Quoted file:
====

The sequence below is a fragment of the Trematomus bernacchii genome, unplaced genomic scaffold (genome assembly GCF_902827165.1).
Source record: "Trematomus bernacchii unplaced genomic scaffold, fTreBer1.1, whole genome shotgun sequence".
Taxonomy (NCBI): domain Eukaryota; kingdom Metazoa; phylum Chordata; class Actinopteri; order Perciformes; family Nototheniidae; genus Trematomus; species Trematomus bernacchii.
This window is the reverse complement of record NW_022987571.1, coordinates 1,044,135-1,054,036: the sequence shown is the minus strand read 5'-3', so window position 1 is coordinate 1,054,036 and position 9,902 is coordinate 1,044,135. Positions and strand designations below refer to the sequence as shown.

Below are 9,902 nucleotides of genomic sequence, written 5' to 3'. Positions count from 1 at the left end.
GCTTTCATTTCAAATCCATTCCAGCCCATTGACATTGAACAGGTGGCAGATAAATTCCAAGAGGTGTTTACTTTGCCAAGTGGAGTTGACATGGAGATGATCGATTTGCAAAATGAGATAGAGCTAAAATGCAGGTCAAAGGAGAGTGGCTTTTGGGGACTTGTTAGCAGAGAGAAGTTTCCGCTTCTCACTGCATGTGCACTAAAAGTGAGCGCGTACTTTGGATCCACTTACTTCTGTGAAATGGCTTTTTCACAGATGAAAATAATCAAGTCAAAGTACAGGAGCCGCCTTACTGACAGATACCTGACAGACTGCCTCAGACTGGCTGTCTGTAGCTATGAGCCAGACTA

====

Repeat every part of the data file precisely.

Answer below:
The sequence below is a fragment of the Trematomus bernacchii genome, unplaced genomic scaffold (genome assembly GCF_902827165.1).
Source record: "Trematomus bernacchii unplaced genomic scaffold, fTreBer1.1, whole genome shotgun sequence".
Taxonomy (NCBI): domain Eukaryota; kingdom Metazoa; phylum Chordata; class Actinopteri; order Perciformes; family Nototheniidae; genus Trematomus; species Trematomus bernacchii.
This window is the reverse complement of record NW_022987571.1, coordinates 1,044,135-1,054,036: the sequence shown is the minus strand read 5'-3', so window position 1 is coordinate 1,054,036 and position 9,902 is coordinate 1,044,135. Positions and strand designations below refer to the sequence as shown.

Below are 9,902 nucleotides of genomic sequence, written 5' to 3'. Positions count from 1 at the left end.
GCTTTCATTTCAAATCCATTCCAGCCCATTGACATTGAACAGGTGGCAGATAAATTCCAAGAGGTGTTTACTTTGCCAAGTGGAGTTGACATGGAGATGATCGATTTGCAAAATGAGATAGAGCTAAAATGCAGGTCAAAGGAGAGTGGCTTTTGGGGACTTGTTAGCAGAGAGAAGTTTCCGCTTCTCACTGCATGTGCACTAAAAGTGAGCGCGTACTTTGGATCCACTTACTTCTGTGAAATGGCTTTTTCACAGATGAAAATAATCAAGTCAAAGTACAGGAGCCGCCTTACTGACAGATACCTGACAGACTGCCTCAGACTGGCTGTCTGTAGCTATGAGCCAGACTA